…Al-Qaeda has based itself in northern Mali for 10 years, as part of an alleged secret agreement with Amadou Toumani Toure (ATT), the president of Mali who was deposed in a military coup in March 2012 as northern cities were falling to Tuareg rebels.
During ATT’s presidency, AQIM amassed an outrageous fortune in Mali – collecting up to $250m in hostage ransoms from Western governments for more than 50 European and Canadian hostages kidnapped over the past decade, usually from neighbouring Niger.
At this moment there are still European hostages being held by al-Qaeda in northern Mali pending delivery of a $132m ransom.
The ransom negotiations, which were carried out under the auspices of the presidency, were confirmed by the Wikileaks cables to be a goldmine for the Malian VIPs involved – with each receiving his cut of the jackpot including, according to a former Malian official with knowledge of the deals, the president himself…
…According to numerous northern residents, AQIM fighters have been circulating openly in Tuareg towns, not for the past year, but for the past 10 years; shopping, attending weddings, and parading fully armed in the streets, in front of police stations and military barracks.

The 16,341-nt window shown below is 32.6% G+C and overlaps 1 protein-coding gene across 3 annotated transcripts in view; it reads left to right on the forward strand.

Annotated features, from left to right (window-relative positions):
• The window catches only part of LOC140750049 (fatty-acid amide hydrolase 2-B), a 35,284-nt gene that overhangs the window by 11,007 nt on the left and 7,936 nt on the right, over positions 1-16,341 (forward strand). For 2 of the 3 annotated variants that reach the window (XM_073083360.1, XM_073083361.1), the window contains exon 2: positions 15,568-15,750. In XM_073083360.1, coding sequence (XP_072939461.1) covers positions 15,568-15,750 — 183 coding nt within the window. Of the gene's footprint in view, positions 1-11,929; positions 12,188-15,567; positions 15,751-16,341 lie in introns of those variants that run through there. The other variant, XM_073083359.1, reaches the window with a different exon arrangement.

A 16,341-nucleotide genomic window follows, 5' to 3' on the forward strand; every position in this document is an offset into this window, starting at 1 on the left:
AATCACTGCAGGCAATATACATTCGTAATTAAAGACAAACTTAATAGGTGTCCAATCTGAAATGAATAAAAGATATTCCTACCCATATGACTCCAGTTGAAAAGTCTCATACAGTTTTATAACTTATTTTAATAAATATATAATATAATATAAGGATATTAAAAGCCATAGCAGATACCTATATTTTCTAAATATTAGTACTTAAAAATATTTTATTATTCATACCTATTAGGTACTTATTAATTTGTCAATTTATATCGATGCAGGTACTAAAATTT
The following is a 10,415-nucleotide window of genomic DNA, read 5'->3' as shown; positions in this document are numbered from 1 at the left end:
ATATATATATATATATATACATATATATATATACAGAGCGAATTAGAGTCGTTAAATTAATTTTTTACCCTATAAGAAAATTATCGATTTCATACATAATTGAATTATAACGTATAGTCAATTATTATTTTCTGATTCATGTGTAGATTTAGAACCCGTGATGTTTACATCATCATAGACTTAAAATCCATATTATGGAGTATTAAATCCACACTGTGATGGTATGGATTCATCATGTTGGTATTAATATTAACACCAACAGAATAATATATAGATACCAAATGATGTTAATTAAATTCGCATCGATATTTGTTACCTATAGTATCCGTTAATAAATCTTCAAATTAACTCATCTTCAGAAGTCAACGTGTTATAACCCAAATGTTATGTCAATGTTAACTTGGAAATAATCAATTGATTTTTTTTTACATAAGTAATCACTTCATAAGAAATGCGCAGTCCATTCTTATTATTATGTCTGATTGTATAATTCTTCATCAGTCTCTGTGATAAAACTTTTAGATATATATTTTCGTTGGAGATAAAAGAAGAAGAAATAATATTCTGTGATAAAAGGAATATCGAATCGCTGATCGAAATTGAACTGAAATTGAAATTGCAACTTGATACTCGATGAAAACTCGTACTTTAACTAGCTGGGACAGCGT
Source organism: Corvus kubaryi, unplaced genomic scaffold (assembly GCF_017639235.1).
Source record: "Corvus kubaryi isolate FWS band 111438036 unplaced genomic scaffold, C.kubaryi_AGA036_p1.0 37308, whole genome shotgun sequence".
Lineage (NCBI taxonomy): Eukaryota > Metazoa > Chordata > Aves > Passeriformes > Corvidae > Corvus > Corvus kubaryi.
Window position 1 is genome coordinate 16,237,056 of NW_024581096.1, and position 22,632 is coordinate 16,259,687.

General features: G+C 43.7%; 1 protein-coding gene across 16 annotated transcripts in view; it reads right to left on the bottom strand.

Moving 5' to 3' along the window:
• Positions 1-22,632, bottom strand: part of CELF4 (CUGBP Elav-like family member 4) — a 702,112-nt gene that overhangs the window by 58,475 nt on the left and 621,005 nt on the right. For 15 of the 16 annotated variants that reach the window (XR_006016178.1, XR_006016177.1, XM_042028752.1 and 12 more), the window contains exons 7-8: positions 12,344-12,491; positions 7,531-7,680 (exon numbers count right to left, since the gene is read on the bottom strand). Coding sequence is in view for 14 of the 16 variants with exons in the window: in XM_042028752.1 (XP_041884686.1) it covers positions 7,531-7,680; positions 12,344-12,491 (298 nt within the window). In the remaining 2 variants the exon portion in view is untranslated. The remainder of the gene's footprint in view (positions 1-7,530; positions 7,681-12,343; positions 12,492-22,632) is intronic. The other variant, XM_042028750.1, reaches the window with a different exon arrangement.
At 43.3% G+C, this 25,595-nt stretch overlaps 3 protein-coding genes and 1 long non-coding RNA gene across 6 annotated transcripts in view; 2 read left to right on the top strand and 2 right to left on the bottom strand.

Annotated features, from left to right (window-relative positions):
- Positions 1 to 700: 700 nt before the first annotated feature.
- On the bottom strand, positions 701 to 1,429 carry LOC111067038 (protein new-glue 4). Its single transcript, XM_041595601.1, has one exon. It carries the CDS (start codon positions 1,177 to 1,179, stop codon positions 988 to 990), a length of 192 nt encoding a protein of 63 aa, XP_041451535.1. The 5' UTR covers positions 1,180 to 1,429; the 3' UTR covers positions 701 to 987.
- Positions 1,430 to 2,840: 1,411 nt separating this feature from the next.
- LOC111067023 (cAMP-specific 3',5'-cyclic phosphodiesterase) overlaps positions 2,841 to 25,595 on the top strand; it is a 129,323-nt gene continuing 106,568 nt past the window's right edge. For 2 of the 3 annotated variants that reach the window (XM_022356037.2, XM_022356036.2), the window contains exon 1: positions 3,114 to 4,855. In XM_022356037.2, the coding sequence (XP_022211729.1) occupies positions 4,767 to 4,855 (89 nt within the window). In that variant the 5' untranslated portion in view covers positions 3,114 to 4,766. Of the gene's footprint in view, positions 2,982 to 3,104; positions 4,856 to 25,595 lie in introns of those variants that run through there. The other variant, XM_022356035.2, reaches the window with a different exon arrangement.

Colonel Habi ag Al Salat, a Malian army commander who defected in 2011 to join the [secular Tuareg rebel movement] MNLA, was one of the first to notice the Algerian fighters from the Salafi Group for Preaching and Combat (GSPC) entering Tuareg towns of the far north such as Aguelhoc, which was under his command.
But when Habi warned his army superiors they told him to stand down and leave the men alone because they were “not enemies” of Mali. When the GSPC changed its name to al-Qaeda in the Islamic Maghreb, following a pact announced by Ayman Al Zawahiri, that policy did not change.
“Mali opened the field to al-Qaeda – to roam among the camps and villages, to build relationships with the people,” says Habi.
“Local people benefitted up to a point from the trickle down of money flowing to al-Qaeda by way of Mali. And this ensnared many of our youths who are unemployed. Mali facilitated al-Qaeda, providing them complete freedom of movement among our families because they believed the presence of this group would impact the Tuareg struggle against the governing regime which has been going on for 50 years”…
…Meanwhile the Tuaregs have a sinking feeling: The fear that they are the ones who will be killed in any coming war, in the name of fighting al-Qaeda.
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